Robert Ettinger does not pass away at age 92

The story is here.  Here is a clue:

“If both of my wives are revived,” Mr. Ettinger told the Detroit News last year, “that will be a high class problem.”

So far, not many newspapers have picked up this “obituary,” though I doubt if that is an intended tribute to Ettinger’s ideas.


The obit mentions that Ettinger once shared a stage with Wm F Buckley, and quotes Ettinger as saying “He was aghast at everything I said. He thought it was immoral, unethical, unsanitary, against the will of God!” he recalled, laughing. “Buckley understood nothing.”

"Understood nothing?" That is really the height of arrogance. Wm F Buckley was a conservative Catholic, but he was a *very* bright fellow. Most likely, he understood perfectly, but simply didn't agree.

Sadly, we see a lot of that sort of arrogance here in the comments on Marginal Revolution.

If he actually said that "it was immoral, unethical, unsanitary, against the will of God!” then I kind of think he understood nothing. Wm F Buckley was brilliant but also kind of arrogant in my assessment. He's also decomposing and Ettinger isn't. People can disagree but if they are wrong they are wrong. The most arrogant arguments I see are like those against cryonics. I can almost assure you that Buckley wasn't just saying that cryonics wasn't right for himself.

Sorry to not combine comments but I figured I needed to tone down the apperance of arrogance. I'm a cryonics supporter (though I didn't even realize it was a movement, to me it's a techonology) but I'm even more interested in it because of the rhetorics. I've found that it trips up the smartest people first. They can think of all these problems like overcrowding, etc. For some reason they never get to the key point: Death? Duh...winning!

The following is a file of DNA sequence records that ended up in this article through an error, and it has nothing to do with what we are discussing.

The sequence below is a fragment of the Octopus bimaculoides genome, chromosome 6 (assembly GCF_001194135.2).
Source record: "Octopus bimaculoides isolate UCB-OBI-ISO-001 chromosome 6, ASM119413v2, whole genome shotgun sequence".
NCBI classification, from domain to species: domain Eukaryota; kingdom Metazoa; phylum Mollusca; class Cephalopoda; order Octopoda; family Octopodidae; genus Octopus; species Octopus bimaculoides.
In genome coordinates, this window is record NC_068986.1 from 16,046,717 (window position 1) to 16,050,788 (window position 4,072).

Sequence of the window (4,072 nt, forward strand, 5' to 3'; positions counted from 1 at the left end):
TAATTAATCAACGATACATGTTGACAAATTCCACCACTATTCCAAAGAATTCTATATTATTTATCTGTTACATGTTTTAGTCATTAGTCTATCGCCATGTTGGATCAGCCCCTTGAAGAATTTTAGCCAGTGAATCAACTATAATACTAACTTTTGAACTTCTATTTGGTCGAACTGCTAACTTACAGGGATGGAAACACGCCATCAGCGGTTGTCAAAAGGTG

It might be hard to tell the difference in the limiting case between a person who doesn't understand and a smart person who dogmatically doesn't agree.

Yeah, well, Ettinger has a chance at coming back. William Buckley does not. That's the bottom line.

What happens if the cooling at a cryonic storage facility fails. Could I sue them for potential homicide?

The lack of obits may just be due to other news coverage crowding out quirky tech news (Norway, the debt thing, recent deaths like Winehouse); obituaries of the less-prominent are not done on a timely basis but tend to be spread out to even out the page-count of that section of the newspaper (or so a book on obituaries told me).

Mr. Ettinger gives an example of marginal reasoning in his 1972 book, "Man Into Superman." Apparently the ability to work just a little bit harder without fatigue could make you a kind of "superman." Scroll down to the section about "Energy and Success":

I tried to interest the cryonics community in discussing the implications of "The Great Stagnation" for our project, but without much success. The cryonics literature has always assumed pretty much straightforward exponential economic growth and no shortage of low-hanging fruit. You can see an example of this assumption in Thomas Donaldson's 1979 essay about how in the coming centuries we'll just keep buying bigger and bigger versions of goods already available in the 1970's: